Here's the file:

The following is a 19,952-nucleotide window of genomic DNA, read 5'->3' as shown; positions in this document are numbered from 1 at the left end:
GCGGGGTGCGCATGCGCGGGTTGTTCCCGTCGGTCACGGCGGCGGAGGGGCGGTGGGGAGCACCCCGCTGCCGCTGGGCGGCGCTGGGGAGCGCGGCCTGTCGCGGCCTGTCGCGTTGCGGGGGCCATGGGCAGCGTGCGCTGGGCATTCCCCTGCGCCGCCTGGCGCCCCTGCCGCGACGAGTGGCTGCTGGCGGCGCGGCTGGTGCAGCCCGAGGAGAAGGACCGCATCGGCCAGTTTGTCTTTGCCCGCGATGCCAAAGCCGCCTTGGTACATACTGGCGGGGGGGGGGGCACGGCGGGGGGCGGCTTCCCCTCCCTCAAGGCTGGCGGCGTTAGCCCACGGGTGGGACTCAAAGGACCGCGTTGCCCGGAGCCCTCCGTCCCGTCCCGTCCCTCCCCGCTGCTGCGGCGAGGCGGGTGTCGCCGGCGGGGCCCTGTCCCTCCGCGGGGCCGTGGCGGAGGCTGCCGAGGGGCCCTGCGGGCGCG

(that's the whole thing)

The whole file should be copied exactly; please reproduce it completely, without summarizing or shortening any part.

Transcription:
The following is a 19,952-nucleotide window of genomic DNA, read 5'->3' as shown; positions in this document are numbered from 1 at the left end:
GCGGGGTGCGCATGCGCGGGTTGTTCCCGTCGGTCACGGCGGCGGAGGGGCGGTGGGGAGCACCCCGCTGCCGCTGGGCGGCGCTGGGGAGCGCGGCCTGTCGCGGCCTGTCGCGTTGCGGGGGCCATGGGCAGCGTGCGCTGGGCATTCCCCTGCGCCGCCTGGCGCCCCTGCCGCGACGAGTGGCTGCTGGCGGCGCGGCTGGTGCAGCCCGAGGAGAAGGACCGCATCGGCCAGTTTGTCTTTGCCCGCGATGCCAAAGCCGCCTTGGTACATACTGGCGGGGGGGGGGGCACGGCGGGGGGCGGCTTCCCCTCCCTCAAGGCTGGCGGCGTTAGCCCACGGGTGGGACTCAAAGGACCGCGTTGCCCGGAGCCCTCCGTCCCGTCCCGTCCCTCCCCGCTGCTGCGGCGAGGCGGGTGTCGCCGGCGGGGCCCTGTCCCTCCGCGGGGCCGTGGCGGAGGCTGCCGAGGGGCCCTGCGGGCGCG